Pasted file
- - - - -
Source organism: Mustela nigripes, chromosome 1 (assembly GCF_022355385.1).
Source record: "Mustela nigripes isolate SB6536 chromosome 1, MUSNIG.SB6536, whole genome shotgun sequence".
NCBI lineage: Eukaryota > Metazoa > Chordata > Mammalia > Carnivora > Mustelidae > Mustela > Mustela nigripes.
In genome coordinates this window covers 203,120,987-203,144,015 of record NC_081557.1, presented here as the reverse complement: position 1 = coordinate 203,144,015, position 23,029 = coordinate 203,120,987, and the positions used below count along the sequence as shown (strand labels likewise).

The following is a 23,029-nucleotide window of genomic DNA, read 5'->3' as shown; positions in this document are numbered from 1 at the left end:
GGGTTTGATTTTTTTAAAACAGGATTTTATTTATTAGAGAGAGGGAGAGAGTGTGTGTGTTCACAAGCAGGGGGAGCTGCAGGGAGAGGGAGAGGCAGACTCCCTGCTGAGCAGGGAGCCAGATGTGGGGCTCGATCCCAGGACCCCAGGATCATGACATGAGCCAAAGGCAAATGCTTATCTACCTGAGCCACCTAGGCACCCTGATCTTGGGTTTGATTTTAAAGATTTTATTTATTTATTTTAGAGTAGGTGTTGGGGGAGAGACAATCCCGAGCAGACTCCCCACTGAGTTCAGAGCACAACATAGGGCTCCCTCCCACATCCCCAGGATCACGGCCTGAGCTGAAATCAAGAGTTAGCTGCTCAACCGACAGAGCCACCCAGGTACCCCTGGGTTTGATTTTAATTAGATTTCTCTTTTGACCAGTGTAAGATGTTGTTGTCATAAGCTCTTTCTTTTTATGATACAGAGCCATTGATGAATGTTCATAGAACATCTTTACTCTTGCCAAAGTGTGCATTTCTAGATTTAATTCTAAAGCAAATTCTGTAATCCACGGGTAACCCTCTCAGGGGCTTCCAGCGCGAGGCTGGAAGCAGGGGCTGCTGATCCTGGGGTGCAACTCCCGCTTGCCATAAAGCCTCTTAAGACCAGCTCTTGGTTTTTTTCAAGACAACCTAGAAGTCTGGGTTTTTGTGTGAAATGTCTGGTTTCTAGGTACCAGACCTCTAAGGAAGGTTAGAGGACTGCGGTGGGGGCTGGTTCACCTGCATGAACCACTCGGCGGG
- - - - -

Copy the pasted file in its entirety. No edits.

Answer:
Source organism: Mustela nigripes, chromosome 1 (assembly GCF_022355385.1).
Source record: "Mustela nigripes isolate SB6536 chromosome 1, MUSNIG.SB6536, whole genome shotgun sequence".
NCBI lineage: Eukaryota > Metazoa > Chordata > Mammalia > Carnivora > Mustelidae > Mustela > Mustela nigripes.
In genome coordinates this window covers 203,120,987-203,144,015 of record NC_081557.1, presented here as the reverse complement: position 1 = coordinate 203,144,015, position 23,029 = coordinate 203,120,987, and the positions used below count along the sequence as shown (strand labels likewise).

The following is a 23,029-nucleotide window of genomic DNA, read 5'->3' as shown; positions in this document are numbered from 1 at the left end:
GGGTTTGATTTTTTTAAAACAGGATTTTATTTATTAGAGAGAGGGAGAGAGTGTGTGTGTTCACAAGCAGGGGGAGCTGCAGGGAGAGGGAGAGGCAGACTCCCTGCTGAGCAGGGAGCCAGATGTGGGGCTCGATCCCAGGACCCCAGGATCATGACATGAGCCAAAGGCAAATGCTTATCTACCTGAGCCACCTAGGCACCCTGATCTTGGGTTTGATTTTAAAGATTTTATTTATTTATTTTAGAGTAGGTGTTGGGGGAGAGACAATCCCGAGCAGACTCCCCACTGAGTTCAGAGCACAACATAGGGCTCCCTCCCACATCCCCAGGATCACGGCCTGAGCTGAAATCAAGAGTTAGCTGCTCAACCGACAGAGCCACCCAGGTACCCCTGGGTTTGATTTTAATTAGATTTCTCTTTTGACCAGTGTAAGATGTTGTTGTCATAAGCTCTTTCTTTTTATGATACAGAGCCATTGATGAATGTTCATAGAACATCTTTACTCTTGCCAAAGTGTGCATTTCTAGATTTAATTCTAAAGCAAATTCTGTAATCCACGGGTAACCCTCTCAGGGGCTTCCAGCGCGAGGCTGGAAGCAGGGGCTGCTGATCCTGGGGTGCAACTCCCGCTTGCCATAAAGCCTCTTAAGACCAGCTCTTGGTTTTTTTCAAGACAACCTAGAAGTCTGGGTTTTTGTGTGAAATGTCTGGTTTCTAGGTACCAGACCTCTAAGGAAGGTTAGAGGACTGCGGTGGGGGCTGGTTCACCTGCATGAACCACTCGGCGGG